“What Japan should do now is to try to have China, Russia, Europe and Southeast Asian countries understand that” and jointly stop Pyongyang’s nuclear and missile programs, Watanabe said.


In that sense, it would be “suicidal” for Japan to develop and possess nuclear weapons of its own because it would only hasten the demise of the NPT, he said.


Watanabe also pointed out that anti-nuclear sentiment obviously remains strong in Japan in light of the 1945 atomic bombings of Hiroshima and Nagasaki.


According to a Japanese-South Korean poll joint conducted in June and July by the Tokyo-based Public Opinion Research Center and the Seoul-based Hankook Research Co., 74.7 percent of 1,000 Japanese respondents said they oppose the idea of Japan possessing nuclear weapons.

In South Korea, however, 67.2 percent of Korean respondents support going nuclear.


Watanabe said openly keeping U.S. nuclear weapons in Japan and sharing control with Washington may be one way for Tokyo to strengthen its nuclear deterrence against Pyongyang.


But it would be extremely difficult for the government to make that decision, given the strong public aversion to atomic weapons, Watanabe said.


Narushige Michishita, professor of international relations at the National Graduate Institute for Policy Studies in Tokyo, has been observing the North Korean crisis in a level-headed manner despite the heated public debates over the dangers facing Japan.


Michishita argues that Pyongyang has no reason to directly attack Japan unless war breaks out on the Korean Peninsula and Japan attempts to support U.S. forces during a second Korean War.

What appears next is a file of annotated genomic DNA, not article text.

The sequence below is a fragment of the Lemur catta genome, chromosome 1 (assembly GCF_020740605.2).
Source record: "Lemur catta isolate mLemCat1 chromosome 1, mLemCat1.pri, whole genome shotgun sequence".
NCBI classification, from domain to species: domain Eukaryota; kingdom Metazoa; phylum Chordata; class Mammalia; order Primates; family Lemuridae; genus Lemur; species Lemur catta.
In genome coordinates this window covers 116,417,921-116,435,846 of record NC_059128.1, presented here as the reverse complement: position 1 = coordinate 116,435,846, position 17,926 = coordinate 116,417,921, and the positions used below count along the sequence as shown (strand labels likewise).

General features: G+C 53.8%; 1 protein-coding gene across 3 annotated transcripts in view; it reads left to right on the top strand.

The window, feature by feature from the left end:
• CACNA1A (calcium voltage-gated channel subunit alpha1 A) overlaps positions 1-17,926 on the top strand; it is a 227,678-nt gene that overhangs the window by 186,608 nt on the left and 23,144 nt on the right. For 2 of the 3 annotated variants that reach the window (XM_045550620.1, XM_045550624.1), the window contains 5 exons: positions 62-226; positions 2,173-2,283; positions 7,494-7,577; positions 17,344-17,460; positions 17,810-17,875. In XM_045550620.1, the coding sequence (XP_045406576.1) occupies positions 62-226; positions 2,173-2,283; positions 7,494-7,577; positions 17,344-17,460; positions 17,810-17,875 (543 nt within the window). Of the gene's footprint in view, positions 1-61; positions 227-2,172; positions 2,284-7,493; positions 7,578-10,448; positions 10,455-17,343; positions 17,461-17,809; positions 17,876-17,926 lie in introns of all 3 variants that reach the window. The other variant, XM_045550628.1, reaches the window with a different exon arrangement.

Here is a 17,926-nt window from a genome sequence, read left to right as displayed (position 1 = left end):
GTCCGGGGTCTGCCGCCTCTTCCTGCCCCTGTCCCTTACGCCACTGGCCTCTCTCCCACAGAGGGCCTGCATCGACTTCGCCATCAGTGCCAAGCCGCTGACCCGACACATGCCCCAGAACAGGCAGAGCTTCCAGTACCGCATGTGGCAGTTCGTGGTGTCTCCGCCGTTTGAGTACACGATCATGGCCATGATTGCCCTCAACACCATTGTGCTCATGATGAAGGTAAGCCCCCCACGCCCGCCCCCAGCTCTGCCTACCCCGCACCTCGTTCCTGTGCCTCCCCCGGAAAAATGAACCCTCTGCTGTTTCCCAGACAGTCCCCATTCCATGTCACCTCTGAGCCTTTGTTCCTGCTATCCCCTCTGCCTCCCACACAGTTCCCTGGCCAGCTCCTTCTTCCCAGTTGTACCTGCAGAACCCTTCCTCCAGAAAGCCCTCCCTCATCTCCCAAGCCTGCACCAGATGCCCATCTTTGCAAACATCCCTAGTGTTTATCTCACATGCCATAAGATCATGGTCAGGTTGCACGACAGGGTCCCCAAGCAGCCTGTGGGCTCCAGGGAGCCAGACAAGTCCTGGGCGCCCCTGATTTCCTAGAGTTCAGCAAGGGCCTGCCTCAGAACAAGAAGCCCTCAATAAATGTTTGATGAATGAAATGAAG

“I myself don’t believe the risks for Japan have increased as is perceived among the public in general,” he said. “The North Koreans won’t regard Japan as an enemy as long as Japan does not help defend South Korea. Rather, they want to normalize their relationship with Japan,” he said.


Michishita agrees with other experts that the situation has become significantly more dangerous for Japan.


Pyongyang’s “lofted” midrange missiles would be even more difficult to intercept at such high speeds, and a hydrogen bomb would be far more destructive than anything seen at Hiroshima and Nagasaki, Michishita said.


Having said that, Michishita doesn’t believe nuclear war on the Korean Peninsula is likely for now. Instead, North Korea is more likely to keep showcasing its military superiority over archenemy South Korea and even engage in a military clash or two while simultaneously threatening the U.S. and Japan against interfering with its arms programs, Michishita said.